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Victoria drops out of national car theft scheme

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The Victorian Government has no plans to reinstate funding to the National Motor Vehicle Theft Reduction Council (NMVTRC), which is funded by governments and insurers to drive vehicle theft reform.

Victoria now joins Queensland as the only states not to fund the council, which was established in 1999 as a national initiative.

Victoria withdrew its $300,000 annual funding on the grounds “it does not consider the council’s work to have demonstrated a significant impact in motor vehicle theft rates in Victoria”.

An independent study for 2009-2014 shows the council’s contribution “delivers a benefit-cost ratio of 24.1 for the funding bodies’ respective investment”.

NMVTRC Director of Strategy and Programming Geoff Hughes told the council’s initiatives are “strongly supported” by senior Victorian police.

“To ignore the advice of the incumbent and two [previous] police commissioners is extraordinary,” he said.

The Insurance Council of Australia (ICA), which matches state funding dollar for dollar, has also spoken out in support of the NMVTRC.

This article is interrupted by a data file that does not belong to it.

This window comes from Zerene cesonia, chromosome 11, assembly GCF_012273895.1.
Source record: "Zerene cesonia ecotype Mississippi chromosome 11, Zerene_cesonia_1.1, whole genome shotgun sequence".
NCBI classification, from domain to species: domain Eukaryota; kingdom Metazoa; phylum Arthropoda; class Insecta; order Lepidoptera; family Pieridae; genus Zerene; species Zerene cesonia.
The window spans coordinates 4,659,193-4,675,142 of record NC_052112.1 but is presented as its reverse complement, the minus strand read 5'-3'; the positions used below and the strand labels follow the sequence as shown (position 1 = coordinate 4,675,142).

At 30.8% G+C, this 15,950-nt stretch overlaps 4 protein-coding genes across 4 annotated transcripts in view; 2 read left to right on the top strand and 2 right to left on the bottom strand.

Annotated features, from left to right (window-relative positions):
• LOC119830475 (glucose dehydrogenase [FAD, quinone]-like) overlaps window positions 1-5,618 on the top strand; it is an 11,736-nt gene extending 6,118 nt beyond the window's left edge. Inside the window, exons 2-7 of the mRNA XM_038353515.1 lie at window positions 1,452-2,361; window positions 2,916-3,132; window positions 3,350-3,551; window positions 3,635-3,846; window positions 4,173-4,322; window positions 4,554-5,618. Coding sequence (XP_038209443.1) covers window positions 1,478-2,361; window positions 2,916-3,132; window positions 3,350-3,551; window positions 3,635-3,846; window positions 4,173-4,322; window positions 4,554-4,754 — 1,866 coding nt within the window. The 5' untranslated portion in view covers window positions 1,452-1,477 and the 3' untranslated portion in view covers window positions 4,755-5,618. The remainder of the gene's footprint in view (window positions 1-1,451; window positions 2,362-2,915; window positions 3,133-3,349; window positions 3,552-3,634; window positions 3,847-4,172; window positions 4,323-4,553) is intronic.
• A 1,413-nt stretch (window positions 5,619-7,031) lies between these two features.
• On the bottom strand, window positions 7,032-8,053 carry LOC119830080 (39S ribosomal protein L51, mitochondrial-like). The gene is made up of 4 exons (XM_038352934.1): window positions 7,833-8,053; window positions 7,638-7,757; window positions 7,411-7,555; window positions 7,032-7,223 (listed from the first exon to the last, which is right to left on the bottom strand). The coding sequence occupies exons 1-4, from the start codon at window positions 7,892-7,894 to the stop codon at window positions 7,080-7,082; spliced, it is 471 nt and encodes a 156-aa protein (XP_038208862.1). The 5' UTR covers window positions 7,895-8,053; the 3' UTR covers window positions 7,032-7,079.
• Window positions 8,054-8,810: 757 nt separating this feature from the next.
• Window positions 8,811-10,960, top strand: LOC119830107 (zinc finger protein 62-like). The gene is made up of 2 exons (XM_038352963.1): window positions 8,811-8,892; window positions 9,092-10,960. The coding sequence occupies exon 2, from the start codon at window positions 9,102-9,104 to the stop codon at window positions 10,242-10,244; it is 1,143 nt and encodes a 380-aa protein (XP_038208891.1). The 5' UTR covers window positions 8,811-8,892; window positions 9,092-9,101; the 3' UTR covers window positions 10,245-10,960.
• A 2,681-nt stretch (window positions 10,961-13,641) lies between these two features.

“There is clear evidence that [its] work has made a significant difference in lowering rates of motor theft, GM Communications Campbell Fuller told

“ICA believes the small financial contribution required for participation in this important initiative is easily outweighed by the financial and social benefits that accrue from the reduction in crime it facilitates.”

The Victorian Automobile Chamber of Commerce has described the State Government’s decision to stop funding the council as “very inappropriate”, with Executive Director Geoff Gwilym telling the problem of car theft requires “a meaningful national approach”.

Last year Victoria experienced an unprecedented 16% spike in vehicle theft, and a Government spokesman told the best way to crack down on car theft “is at a state level”.

The Victorian Government has pledged to spend $19.6 million on crime prevention programs targeting at-risk youths and motor vehicle theft.